Thursday, 11 May 2017

#PetInsurance What is a #PreExistingCondition


Pet insurance: What is a pre-existing condition?
Pet Insurance: What is a pre-existing condition?


It’s always recommended to purchase pet insurance when you adopt a puppy or kitten. They are fresh and new, and in most cases in perfect health. It’s a clean slate and will likely get you the best monthly rate for your new pet’s insurance. But let’s face it, we don’t always bring home an infant pet with that ‘new puppy smell.’ A lot of pet parents rescue or adopt adult pets. Even if the pet has previous medical history, that shouldn’t deter you from purchasing pet insurance. The best thing you can do is to arm yourself with the knowledge of what coverage you will receive, and why certain claims may be denied.

A common reason why pet owner’s insurance claims are denied is because of a pre-existing condition, also sometimes referred to as a foreseeable condition. It’s very important to make sure that you research what your insurance company considers a pre-existing condition, because the definition may vary from company to company. Most commonly a pre-existing condition is defined as something your pet has been diagnosed with or have shown symptoms of before you signed up for your insurance policy. Hazel's broken femur would have been considered a pre-existing condition because she had it ever since we took ownership of her.

A pre-existing condition can be something that your pet’s doctor treated, and it can also include something diagnosed by a shelter, your breeder or a previous owner. A pre-existing condition can also be something diagnosed or treated while you are waiting for your insurance coverage to become effective. Either way, a pre-existing condition will almost always affect your coverage, so knowing the policy and your pet’s potential pre-existing condition is important before you select an insurance company for your pet.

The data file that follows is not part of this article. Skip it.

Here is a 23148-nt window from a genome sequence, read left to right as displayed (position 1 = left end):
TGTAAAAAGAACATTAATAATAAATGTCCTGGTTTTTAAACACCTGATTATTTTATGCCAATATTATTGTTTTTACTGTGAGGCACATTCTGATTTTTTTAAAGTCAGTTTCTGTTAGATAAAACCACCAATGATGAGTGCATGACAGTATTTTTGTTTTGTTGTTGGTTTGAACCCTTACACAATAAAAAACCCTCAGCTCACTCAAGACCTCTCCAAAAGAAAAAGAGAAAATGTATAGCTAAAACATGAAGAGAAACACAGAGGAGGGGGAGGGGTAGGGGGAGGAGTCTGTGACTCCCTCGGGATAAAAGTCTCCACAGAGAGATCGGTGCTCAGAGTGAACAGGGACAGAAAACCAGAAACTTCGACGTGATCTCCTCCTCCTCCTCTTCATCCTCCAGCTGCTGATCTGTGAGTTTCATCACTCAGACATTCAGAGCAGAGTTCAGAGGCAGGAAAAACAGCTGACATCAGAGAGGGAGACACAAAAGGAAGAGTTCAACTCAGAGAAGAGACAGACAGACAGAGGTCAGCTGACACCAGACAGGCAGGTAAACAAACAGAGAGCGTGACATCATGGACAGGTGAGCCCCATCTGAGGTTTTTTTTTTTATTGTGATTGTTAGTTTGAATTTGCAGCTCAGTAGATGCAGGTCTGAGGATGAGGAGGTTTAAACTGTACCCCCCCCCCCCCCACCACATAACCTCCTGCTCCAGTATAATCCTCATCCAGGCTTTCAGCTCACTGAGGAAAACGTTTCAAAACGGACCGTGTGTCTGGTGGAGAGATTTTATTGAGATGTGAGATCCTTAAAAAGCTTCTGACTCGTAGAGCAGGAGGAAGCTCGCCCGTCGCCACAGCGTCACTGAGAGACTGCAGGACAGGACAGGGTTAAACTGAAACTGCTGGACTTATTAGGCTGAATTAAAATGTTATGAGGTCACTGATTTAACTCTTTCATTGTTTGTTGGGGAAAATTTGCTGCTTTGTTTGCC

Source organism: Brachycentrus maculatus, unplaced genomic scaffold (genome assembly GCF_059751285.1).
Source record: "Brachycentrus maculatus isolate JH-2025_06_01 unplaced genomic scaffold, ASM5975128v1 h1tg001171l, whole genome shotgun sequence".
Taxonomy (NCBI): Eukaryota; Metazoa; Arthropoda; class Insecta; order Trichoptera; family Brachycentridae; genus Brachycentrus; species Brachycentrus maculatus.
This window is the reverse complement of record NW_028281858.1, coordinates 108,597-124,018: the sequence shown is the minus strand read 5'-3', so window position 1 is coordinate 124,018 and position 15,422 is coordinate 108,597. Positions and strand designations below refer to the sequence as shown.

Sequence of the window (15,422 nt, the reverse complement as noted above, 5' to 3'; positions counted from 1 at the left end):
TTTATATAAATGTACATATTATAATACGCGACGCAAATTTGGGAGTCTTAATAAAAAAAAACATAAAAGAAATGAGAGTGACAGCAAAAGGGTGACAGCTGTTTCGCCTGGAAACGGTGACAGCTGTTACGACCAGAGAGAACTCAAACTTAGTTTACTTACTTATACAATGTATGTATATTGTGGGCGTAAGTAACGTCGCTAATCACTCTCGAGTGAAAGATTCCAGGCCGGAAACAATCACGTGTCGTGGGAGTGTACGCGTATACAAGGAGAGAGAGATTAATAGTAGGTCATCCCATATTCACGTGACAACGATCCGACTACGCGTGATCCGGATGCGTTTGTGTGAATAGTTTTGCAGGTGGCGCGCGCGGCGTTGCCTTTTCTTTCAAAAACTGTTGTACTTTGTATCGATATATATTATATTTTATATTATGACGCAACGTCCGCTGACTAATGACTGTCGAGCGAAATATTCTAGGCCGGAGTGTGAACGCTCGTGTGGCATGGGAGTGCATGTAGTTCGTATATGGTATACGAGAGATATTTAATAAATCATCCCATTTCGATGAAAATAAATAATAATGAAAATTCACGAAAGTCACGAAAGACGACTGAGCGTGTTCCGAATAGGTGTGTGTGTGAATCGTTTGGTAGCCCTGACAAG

Many pet insurance companies also have something called a bilateral condition in their policy terms and conditions. Pet Secure defines a bilateral condition as “any condition affecting body parts of which your pet has two; one on each side of the body.” Examples of this are limbs, ears and eyes. If your dog has a torn cruciate ligament on the left leg as a pre-existing condition and the right cruciate tears, then the right cruciate will be considered a bilateral condition and will not be covered. Even if the right cruciate tear happens after the policy is already effective.


When purchasing pet insurance, you will also want to look into whether your policy will cover a pre-existing condition that has been cured. Some insurance policies will provide coverage for such things that can be cured, like a urinary tract infection for example. The policy may have stipulations about the UTI, and may require no symptoms or treatment for a certain amount of time. But if your pet has had a UTI that has been cured, then it would be recommended to look into this because if the same issue occurs after a year of perfect health you may be able to get coverage for the UTI.

Some pet insurance companies may request you to do certain testing or diagnostics after they have reviewed your pet’s medical history. Blood work for example may be required before your policy will take effect. Like a human insurance company, you will be required to answer questions about your pet’s medical history. Once you send in your pet’s medical history and meet all the requirements the company will inform you of your policy, coverage and monthly rate. At this time most insurance companies will let you know what exclusions will be made with your policy, and what they consider to be your pet’s pre-existing conditions.

Shopping for pet insurance can seem complicated. Once you select the plan you would prefer, talk to a representative about your coverage and start the application process. Shop, compare and don’t despair- your pet can still get affordable rates and good coverage with a pre-existing condition!

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